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Be it not resolved ...
Make a list of resolutions, check it umpteen times for about two weeks and then chuck the whole thing as an exercise in foolish futility. That's what happens for many as a new year rolls around, and vows to eat and drink less, lose weight and tackle the job search capitulate.
As a result, many people have opted not to chart such resolutions, according to a telephone survey of 1,012 Americans. Only 45 percent said they make such resolutions for a new year, down from 88 percent who said they did so in a 2001 poll on the topic by General Nutrition Centers Inc., said Stephen M. Shapiro, a business consultant in Boston.
Only 8 percent said they always achieve their resolutions in the new year. And the trend decreases with age, as only 32 percent of people over age 54 still set such goals, compared to 57 percent in the 18-24 age group.
Shapiro suggests setting a goal targeted toward joy and success instead of correcting a flaw. "Why not set goals that can lead to your own, individual happiness, instead of just conforming to the often misguided, if well-meaning, expectations of others?" he said.
Beware retirement myths
Some surveys suggest that nearly half of Americans aren't saving anything now for retirement. With the first baby boomers turning 60 in 2006, there are a few retirement myths people ought to take into account, says Wayne Starr, a financial planner in Springfield, Mo.
» Lower living expenses. Possibly true for some people, but don't forget the trend of "boomerang kids," those offspring who, for whatever reason, are living again with their aging parents.
» Income for only 15 or 20 years after retirement. Boomers are expected to live longer than any previous generation, at least until age 85, Starr notes.
» A lower tax bracket. "If you have significant retirement assets, your income may not drop that much after you retire," he said.
New tricks boost careers most
What's the best contribution you can make to your career? A new skill ranks at the top, according to a survey of 150 senior executives. Nearly a third, 31 percent, said they would acquire a new professional skill if they had a job-related goal for 2006. Nearly a fifth said they would spend less time at work.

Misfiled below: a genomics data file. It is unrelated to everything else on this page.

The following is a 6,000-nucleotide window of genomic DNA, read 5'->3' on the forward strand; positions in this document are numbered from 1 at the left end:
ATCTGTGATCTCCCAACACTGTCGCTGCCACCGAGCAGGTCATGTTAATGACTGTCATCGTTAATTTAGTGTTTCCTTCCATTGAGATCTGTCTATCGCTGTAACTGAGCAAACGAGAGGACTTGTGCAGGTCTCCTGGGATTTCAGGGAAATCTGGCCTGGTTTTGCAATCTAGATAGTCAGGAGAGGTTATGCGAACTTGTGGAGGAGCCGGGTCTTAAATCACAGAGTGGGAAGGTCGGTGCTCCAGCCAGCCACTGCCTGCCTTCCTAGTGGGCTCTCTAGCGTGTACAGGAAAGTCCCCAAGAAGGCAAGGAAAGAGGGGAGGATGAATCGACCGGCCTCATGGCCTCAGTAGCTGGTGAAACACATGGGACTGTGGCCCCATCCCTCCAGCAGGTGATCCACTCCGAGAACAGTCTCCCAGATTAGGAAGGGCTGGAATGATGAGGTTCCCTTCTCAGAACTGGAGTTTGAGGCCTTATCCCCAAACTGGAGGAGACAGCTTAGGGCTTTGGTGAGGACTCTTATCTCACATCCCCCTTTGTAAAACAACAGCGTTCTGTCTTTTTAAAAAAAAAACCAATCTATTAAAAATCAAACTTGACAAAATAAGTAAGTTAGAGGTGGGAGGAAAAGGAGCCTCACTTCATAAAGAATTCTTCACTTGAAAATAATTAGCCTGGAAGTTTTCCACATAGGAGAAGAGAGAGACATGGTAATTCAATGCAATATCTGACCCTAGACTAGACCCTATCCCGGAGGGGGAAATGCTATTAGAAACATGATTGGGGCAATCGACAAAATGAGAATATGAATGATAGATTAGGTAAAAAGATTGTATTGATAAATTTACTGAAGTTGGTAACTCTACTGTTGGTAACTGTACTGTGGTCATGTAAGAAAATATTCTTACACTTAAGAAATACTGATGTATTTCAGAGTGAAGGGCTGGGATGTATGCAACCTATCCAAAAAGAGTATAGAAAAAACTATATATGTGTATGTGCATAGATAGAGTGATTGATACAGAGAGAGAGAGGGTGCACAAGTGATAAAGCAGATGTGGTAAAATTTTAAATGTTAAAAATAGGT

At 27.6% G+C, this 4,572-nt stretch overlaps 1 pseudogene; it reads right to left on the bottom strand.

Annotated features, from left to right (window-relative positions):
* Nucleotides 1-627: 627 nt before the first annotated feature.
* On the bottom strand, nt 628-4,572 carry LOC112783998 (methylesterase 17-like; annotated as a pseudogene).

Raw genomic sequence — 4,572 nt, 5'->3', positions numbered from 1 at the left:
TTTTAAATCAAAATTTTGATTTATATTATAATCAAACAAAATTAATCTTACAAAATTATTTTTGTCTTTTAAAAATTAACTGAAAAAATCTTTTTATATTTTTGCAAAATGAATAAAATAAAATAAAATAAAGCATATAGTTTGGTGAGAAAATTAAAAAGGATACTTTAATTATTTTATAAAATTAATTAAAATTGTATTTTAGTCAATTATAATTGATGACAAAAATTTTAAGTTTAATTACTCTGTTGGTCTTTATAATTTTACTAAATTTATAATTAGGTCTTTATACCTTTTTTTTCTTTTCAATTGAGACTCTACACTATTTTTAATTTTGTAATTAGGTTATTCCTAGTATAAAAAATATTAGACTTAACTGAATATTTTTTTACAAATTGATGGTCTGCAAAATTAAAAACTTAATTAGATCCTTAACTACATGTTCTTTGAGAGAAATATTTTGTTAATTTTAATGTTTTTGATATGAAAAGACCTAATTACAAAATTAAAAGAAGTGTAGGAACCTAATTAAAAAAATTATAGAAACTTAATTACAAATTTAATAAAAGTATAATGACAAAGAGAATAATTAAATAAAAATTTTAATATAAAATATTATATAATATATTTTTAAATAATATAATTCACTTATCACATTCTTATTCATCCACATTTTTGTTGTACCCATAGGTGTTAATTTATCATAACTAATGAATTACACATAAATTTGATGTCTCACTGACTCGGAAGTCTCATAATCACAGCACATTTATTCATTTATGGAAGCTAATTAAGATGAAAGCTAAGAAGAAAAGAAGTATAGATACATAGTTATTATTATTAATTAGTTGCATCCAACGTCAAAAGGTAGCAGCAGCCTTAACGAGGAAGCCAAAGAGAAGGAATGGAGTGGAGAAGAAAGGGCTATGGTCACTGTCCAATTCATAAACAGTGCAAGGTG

Thirteen percent said they'd work to improve the relationship with their boss or co-workers.
The poll was conducted by Accountemps, a financial temp-staffing company based in Menlo Park, Calif. To help yourself, the firm suggests considering expanding your technical knowledge by learning a new software for your job or attaining a professional certification.
Also, improve your "soft" skills, such as public speaking, becoming a strong, concise communicator or directing teams better.
CEOs left jobs in droves last year
As businesses across the nation begin to close the books on 2005, more will do so under new corporate leadership than ever before.
Challenger, Gray & Christmas, the New York outplacement and workplace research firm, released its monthly chief executive turnover report last month. The results: 2005 is set to be one of the most tumultuous years on record for corporate leadership turnover, with the number of CEOs leaving or being forced to leave their posts at least double last year.
A total of 118 top executives left U.S.-based companies last month. That brings the total CEO departures in 2005 so far to 1,228, compared to 663 in 2004.
Of those who left, 36 retired, two died, one was fired, and another was listed as "ousted." Another 26 resigned.